From here we travel on to Thessaloniki, the second largest city in Greece. We see nothing here, only the inside of a hotel room, as Tiddler goes into meltdown and flatly refuses to walk anywhere. There are famous roman architectural sites, and the white tower, and market places, but only if you are visiting without a truculent toddler in tow. We decide to move on, knowing we have plenty of opportunities to drop back down into Greece from Bulgaria when the weather is better and Tiddler is more willing.

So we head north, through the plains of Serres where the biting winds rattle Leo’s doors and the bleached out fields look as dry and pale as the cotton growing there. We stop for lunches in border towns where people finish eating direct from paper tablecloths and jump straight into their tractors that they have left parked on the kerb. We take the twisting turns into the Rodopi mountains, and arrive at the Bulgarian border.

Next post: Digger’s black humour predictions about life in Bulgaria are proved to be true.


Amici, Romans and countrymen: Italy 3

From the (hopefully) healing waters and sparkling air of Cerravezza Terme, we continue on a slightly less tortuous route, fortunately given the dense fog that has descended overnight, down the other side of the Apennines and into Reggio de Emilia.


In a town that has rather been benevolently neglected due to the twin sisters on either side of it of Parma and Bologna, we are fortunate to spend time and have a guided tour from two friends and colleagues who themselves are taking a sabbatical here for a year. They have been residents of Reggio a few months, enough to find a wonderfully high ceiling-ed rental flat above a hidden courtyard behind a huge stone archway and facade, and purchase just enough crockery and furniture to be comfortable, and find work in a local language school. Even so they regale us with their thankfully unfounded fear that they would be permanently sofa surfing with airbnb for the year. Despite their fluency in Italian, the bureaucracy gears that were needed to move rental agreements, and parking permits, and Brexit spanners in the works for potential employment, all took time to get resolved. Tiddler is joyous that she has found old friends in the middle of this strange journey across Europe. We ourselves enjoy it even more so, conversation, good company and being ordered for in restaurants and the compulsory gelato shop, without struggling to translate the menus for a change. I eat deliciously sweet pumpkin ravioli, and given that the region is famous for its meat, Digger devours a platter of smoked hams and salami. In the icecream shop, we perch on white-painted log stumps while Tiddler tries almost fluorescent pink forest fruits, I take sharp lemon and figs in ricotta flavours, while Digger manages to consume a chocolate ice cream so rich it gleams as slick as a ganache under the shop lights.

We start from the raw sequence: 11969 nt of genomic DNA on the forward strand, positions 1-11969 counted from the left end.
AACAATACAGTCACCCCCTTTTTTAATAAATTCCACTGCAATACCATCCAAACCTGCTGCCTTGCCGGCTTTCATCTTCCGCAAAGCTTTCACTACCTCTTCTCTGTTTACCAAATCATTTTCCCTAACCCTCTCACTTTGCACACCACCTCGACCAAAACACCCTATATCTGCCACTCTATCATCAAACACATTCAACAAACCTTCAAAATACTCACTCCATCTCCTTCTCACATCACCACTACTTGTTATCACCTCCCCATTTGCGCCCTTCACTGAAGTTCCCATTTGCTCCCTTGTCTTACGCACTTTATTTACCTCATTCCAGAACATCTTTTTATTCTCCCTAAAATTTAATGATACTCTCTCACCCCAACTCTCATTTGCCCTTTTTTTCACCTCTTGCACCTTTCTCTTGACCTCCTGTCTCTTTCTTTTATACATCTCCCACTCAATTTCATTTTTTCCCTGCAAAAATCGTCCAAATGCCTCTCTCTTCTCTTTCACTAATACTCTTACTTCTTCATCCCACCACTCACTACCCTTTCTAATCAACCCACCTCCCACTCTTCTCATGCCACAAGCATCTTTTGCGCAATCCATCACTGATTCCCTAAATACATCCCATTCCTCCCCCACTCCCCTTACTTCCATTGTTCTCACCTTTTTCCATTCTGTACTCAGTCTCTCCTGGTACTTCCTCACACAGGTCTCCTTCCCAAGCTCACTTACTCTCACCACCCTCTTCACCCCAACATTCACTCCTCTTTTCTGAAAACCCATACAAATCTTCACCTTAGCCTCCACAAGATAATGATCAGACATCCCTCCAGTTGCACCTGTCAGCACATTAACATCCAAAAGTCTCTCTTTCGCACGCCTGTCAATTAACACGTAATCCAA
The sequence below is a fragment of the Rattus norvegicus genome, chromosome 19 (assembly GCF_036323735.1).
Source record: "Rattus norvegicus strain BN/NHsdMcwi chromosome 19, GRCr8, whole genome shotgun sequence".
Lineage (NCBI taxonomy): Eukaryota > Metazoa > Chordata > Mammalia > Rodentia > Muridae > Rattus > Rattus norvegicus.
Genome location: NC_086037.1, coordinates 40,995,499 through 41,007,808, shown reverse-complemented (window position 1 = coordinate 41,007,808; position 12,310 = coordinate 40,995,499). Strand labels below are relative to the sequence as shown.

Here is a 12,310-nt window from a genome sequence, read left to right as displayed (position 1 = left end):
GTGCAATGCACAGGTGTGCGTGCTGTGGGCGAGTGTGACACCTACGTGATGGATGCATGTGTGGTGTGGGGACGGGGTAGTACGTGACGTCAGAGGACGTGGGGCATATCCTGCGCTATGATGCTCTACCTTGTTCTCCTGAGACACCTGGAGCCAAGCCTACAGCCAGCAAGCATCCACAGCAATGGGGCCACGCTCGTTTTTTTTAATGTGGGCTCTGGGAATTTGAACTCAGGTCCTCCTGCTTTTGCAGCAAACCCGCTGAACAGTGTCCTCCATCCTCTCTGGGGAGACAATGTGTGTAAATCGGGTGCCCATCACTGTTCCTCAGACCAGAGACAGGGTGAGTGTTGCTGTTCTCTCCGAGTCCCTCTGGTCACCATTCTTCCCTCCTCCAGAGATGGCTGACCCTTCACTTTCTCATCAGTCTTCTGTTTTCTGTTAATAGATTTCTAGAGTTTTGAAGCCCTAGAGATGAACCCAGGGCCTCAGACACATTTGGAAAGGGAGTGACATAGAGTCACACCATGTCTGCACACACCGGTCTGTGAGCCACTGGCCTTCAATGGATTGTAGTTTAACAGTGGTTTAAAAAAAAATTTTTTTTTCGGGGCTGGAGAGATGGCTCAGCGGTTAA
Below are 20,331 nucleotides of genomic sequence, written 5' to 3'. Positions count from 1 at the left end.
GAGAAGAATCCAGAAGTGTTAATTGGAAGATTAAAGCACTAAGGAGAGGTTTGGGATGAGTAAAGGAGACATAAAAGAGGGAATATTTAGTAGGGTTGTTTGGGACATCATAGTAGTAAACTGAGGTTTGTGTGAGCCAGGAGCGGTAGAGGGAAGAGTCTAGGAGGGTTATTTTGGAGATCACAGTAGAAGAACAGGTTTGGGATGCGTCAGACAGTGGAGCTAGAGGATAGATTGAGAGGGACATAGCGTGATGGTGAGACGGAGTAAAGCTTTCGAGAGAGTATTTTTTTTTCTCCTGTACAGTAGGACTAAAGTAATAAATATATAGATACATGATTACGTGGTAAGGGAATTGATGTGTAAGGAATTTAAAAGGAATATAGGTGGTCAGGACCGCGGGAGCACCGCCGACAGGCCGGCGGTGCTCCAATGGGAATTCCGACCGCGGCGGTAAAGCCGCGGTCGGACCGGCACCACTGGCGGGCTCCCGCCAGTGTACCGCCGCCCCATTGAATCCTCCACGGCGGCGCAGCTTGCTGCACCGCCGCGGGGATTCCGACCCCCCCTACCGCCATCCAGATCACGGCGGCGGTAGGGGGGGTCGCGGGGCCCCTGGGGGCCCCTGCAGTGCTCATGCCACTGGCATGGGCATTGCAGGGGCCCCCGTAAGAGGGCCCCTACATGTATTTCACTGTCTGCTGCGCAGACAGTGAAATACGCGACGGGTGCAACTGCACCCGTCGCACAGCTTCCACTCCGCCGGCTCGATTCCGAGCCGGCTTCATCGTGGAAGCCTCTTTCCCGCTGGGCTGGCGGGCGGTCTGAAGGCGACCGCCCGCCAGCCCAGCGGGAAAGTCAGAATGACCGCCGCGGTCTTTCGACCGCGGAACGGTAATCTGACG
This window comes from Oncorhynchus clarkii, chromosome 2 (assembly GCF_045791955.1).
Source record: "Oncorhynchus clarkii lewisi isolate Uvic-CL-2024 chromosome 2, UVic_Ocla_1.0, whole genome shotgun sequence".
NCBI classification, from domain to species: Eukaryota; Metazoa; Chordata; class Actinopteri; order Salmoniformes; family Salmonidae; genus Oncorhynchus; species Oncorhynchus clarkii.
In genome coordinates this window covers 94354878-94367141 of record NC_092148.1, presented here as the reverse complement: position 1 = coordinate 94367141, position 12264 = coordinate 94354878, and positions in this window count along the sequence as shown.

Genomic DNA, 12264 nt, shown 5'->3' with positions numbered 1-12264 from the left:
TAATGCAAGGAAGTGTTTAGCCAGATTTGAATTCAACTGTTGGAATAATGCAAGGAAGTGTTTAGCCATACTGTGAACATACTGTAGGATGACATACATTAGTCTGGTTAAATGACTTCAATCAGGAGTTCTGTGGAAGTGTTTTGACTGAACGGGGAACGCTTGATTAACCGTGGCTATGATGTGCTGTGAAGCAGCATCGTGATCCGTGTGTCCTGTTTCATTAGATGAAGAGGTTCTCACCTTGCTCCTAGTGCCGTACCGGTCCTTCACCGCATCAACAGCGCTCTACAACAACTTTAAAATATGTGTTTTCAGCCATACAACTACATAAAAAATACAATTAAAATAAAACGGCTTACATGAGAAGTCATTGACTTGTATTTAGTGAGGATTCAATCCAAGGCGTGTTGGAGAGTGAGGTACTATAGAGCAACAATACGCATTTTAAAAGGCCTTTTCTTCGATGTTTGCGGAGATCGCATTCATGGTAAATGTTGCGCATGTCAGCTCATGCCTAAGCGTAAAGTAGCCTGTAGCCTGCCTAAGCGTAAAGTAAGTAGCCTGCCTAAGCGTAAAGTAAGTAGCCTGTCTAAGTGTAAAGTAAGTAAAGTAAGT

In the park, as a promotion advertising a new museum exhibition ‘The way of the road’, we stumble across another reminder of the history of this country. Tiddler occupies herself admiring swords and beards, and collects conkers to add to her acorn collection, and waves our friends a wistful Ciao when it it time to move on.


From Reggio we travel on southwards, stopping in Bologna to potter round the square, eat pizza slices and spicy courgette dumplings. The police are out in force, and we wonder if this is normal, or a symptom of ongoing fear of terrorist attacks in crowded public places.


Parking is difficult and costly and we have taken to leaving Leo in the car parks of the huge cemeteries to visit the towns where it is much easier to manoeuvre. My father has talked for many years of visiting Milan and also Palermo to try and research and track down records of his family tree, but visiting these cemeteries confirms it is a mammoth task he would be undertaking, and I do not think it is a viable project for his age now. There are tombs and plaques stretching out, row upon row. The numerous flower stalls and sellers at the entrance had seemed superfluous, until we realised the scale of just this one premises, where a step ladder on wheels is a necessary requirement when you come to pay your respects.


Digger’s recent diagnosis of carpal tunnel syndrome (years of using power tools has begun to take it’s toll) seemed worsening with the regular driving, and we decide to try and cover more mileage on the autostrada, the Italian motorway. This would not only reduce the driving time, but also reduce the amount of turns and rotations he needs to make with the steering wheel. These roads would have made the Romans proud.